If a Tree Falls in the Amazon

For the first time, scientists pinpointed how often storms topple trees, helping to predict how changes in Amazonia affect the world.

Turning Waste into Fuels, Microbial Style

A newly discovered metabolic process linking different bacteria in a community could enhance bioenergy production.

Transforming Last Night's Leftovers Into Green Energy

In a classic tale of turning trash into treasure, two different processes soon may be the favored dynamic duo to turn food waste into green energy, according to a new Cornell University-led study.

Sound Waves Direct Particles to Self-Assemble, Self-Heal

Berkeley Lab scientists have demonstrated how floating particles will assemble and synchronize in response to acoustic waves. Their simple experiment provides a new framework for studying how seemingly lifelike behaviors emerge in response to external forces. The work could help address fundamental questions about energy dissipation and non-equilibrium thermodynamics.

With ARM Instruments Watching, an Extensive Summer Melt in West Antarctica

One day in December of 2015, bound for a remote ice camp in the interior of Antarctica, Scripps Institution of Oceanography doctoral student Ryan Scott boarded a ski-equipped LC-130 turboprop transport plane at McMurdo Station at the south tip of Ross Island. It was austral summer and the temperature outside hovered around -4 degrees Celsius.

Nickel for Thought: Compound Shows Potential for High-Temperature Superconductivity

Argonne researchers have identified a nickel oxide compound as an unconventional but promising candidate material for high-temperature superconductivity. The project combined crystal growth, X-ray spectroscopy and computational theory.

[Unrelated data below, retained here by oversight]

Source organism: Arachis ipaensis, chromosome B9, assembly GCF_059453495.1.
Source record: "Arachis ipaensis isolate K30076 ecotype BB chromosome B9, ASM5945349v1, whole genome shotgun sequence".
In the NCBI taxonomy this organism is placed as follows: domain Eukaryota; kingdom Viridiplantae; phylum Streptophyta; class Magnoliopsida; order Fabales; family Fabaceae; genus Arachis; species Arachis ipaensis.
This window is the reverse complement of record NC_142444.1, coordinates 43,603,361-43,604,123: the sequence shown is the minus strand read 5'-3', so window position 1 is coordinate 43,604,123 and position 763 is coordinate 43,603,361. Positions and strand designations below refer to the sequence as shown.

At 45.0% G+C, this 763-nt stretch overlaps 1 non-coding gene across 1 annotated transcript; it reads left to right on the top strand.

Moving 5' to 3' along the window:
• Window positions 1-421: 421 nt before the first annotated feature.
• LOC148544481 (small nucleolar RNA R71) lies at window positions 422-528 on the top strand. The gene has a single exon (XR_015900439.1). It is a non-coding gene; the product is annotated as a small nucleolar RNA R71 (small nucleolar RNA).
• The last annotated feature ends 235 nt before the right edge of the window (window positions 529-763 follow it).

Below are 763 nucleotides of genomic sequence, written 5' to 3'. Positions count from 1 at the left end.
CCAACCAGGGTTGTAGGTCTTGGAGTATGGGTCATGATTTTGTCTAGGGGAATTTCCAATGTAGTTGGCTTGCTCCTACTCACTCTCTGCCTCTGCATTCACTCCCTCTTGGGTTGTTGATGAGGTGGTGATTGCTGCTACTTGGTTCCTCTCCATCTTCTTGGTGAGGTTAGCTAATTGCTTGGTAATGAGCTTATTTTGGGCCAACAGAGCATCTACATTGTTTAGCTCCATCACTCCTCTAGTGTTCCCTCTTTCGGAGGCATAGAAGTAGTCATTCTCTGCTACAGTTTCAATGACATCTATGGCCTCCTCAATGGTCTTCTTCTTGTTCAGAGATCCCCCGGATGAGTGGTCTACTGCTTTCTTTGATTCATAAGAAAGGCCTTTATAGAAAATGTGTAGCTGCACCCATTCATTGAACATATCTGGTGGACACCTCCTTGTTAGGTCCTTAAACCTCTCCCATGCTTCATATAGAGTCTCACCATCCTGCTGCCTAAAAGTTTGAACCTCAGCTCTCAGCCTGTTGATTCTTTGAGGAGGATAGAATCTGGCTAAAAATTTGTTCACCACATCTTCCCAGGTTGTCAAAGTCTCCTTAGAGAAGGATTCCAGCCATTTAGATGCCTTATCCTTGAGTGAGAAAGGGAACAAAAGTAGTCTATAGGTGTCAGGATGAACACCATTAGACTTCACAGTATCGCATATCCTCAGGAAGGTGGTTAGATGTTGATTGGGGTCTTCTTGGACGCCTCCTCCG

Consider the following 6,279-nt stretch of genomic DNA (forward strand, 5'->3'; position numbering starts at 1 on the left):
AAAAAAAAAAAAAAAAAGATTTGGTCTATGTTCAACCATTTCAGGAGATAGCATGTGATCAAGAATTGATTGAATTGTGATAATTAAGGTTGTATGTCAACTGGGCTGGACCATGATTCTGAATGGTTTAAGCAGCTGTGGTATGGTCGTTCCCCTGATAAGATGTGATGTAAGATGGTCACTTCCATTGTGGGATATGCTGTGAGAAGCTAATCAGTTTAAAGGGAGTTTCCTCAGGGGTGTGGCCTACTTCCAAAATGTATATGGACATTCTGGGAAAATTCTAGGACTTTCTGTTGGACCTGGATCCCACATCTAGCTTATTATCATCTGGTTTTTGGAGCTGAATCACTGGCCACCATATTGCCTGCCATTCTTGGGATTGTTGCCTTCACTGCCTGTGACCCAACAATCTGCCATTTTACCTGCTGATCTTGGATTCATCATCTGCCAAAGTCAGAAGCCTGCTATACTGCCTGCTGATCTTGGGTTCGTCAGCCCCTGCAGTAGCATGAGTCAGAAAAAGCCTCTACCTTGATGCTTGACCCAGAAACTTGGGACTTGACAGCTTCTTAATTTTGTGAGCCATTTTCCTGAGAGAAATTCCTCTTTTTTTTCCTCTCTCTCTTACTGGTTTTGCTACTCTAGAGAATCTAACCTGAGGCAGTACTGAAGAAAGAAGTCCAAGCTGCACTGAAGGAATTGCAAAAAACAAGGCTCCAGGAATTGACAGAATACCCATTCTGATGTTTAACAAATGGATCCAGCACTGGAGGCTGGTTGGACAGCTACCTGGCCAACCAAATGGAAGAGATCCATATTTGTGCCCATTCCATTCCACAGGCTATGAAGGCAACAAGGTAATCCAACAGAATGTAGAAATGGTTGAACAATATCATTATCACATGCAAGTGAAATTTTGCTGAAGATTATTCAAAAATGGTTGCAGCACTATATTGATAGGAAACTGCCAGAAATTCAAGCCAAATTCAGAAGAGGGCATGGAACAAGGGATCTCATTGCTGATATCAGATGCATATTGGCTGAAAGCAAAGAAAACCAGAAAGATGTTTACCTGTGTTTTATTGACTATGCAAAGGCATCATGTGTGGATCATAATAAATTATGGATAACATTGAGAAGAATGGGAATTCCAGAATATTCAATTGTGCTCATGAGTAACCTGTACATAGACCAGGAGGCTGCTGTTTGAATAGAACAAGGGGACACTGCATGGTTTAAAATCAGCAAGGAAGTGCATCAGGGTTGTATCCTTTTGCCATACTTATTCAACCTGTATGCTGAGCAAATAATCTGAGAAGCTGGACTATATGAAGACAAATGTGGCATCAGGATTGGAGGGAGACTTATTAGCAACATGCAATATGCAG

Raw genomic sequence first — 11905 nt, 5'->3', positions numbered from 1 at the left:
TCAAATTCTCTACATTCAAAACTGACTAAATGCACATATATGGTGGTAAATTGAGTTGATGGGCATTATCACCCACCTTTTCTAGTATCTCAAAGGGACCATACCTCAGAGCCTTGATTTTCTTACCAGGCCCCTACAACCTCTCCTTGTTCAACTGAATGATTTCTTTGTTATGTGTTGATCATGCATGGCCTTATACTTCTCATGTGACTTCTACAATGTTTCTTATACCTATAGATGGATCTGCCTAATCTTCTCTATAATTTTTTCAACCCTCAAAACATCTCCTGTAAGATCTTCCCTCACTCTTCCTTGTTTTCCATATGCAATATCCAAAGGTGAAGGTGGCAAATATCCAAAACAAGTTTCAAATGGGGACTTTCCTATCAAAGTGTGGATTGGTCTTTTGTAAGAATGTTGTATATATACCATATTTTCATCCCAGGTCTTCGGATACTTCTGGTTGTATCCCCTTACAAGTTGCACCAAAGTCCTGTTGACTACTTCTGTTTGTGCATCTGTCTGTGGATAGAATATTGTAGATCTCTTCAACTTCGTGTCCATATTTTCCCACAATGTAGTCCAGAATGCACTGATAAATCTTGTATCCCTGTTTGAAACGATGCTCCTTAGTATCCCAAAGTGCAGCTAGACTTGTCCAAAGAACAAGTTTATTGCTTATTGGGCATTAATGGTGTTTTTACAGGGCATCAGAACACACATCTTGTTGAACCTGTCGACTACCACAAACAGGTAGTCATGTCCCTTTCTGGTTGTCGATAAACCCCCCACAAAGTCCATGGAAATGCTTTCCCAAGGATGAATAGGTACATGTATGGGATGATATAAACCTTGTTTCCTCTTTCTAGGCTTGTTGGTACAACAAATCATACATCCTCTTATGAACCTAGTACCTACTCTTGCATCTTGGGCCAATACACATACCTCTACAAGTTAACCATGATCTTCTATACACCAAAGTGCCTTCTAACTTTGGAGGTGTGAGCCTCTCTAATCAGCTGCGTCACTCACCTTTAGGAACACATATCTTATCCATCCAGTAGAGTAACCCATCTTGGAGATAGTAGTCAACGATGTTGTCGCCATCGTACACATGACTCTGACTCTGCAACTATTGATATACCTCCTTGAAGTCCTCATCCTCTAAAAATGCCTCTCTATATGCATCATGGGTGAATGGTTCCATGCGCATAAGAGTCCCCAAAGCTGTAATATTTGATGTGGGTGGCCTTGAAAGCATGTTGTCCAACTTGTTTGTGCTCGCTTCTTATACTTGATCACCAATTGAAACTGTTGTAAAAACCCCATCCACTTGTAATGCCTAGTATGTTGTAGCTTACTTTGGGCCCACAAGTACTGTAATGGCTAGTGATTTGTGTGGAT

Electrolytes Made From Liquefied Gas Enable Batteries to Run at Ultra-Low Temperatures

Engineers at the University of California San Diego have developed new electrolytes that enable lithium batteries to run at temperatures as low as -60 degrees Celsius with excellent performance -- in comparison, today's lithium-ion batteries stop working at -20 degrees Celsius. The new electrolytes also enable electrochemical capacitors to run as cold as -80 degrees Celsius -- their current limit is -40 degrees Celsius.

Synthetic Development of Low-Dimensional Nanomaterials Could Revolutionize Future Technologies

Javier Vela, scientist at the U.S. Department of Energy's Ames Laboratory, believes improvements in computer processors, TV displays and solar cells will come from scientific advancements in the synthesis of low-dimensional nanomaterials.

New Research Finds a Missing Piece to High-Temperature Superconductor Mystery

An international team led by scientists from the Department of Energy's SLAC National Accelerator Laboratory and Stanford University has detected new features in the electronic behavior of a copper oxide material that may help explain why it becomes a perfect electrical conductor - a superconductor - at relatively high temperatures.

A Seaweed Derivative Could Be Just What Lithium-Sulfur Batteries Need

Lithium-sulfur batteries have great potential as a low-cost, high-energy, energy source for both vehicle and grid applications. However, they suffer from significant capacity fading. Now scientists from the Department of Energy's Lawrence Berkeley National Laboratory (Berkeley Lab) have made a surprising discovery that could fix this problem.

Small Scale, Big Improvements

Chemical reactions that make improvements in water purification and batteries possible occur at scales too small to see. A team including a UD researcher has developed a way to produce real-time observations documenting the reactions that happen between liquids and solids.

Argonne X-Rays Used to Help Identify a Key Lassa Virus Structure

Research done at Argonne National Laboratory's Advanced Photon Source was vital to the process of identifying the structure, which provides a guide for designing a Lassa virus vaccine. Lassa virus is endemic to Africa and kills thousands of people a year; it is particularly deadly for pregnant women.

Jagged Platinum Nanowires Double the Record for Reaction Critical to Fuel Cell Performance

Scientists devised a new synthesis route to produce a catalyst that doubles the conversion rate compared to the best previously reported catalyst.

Amazing Spintronics!

A new device design allows ten-fold increase in spin currents, laying the path to use in computing and high-efficiency electronics.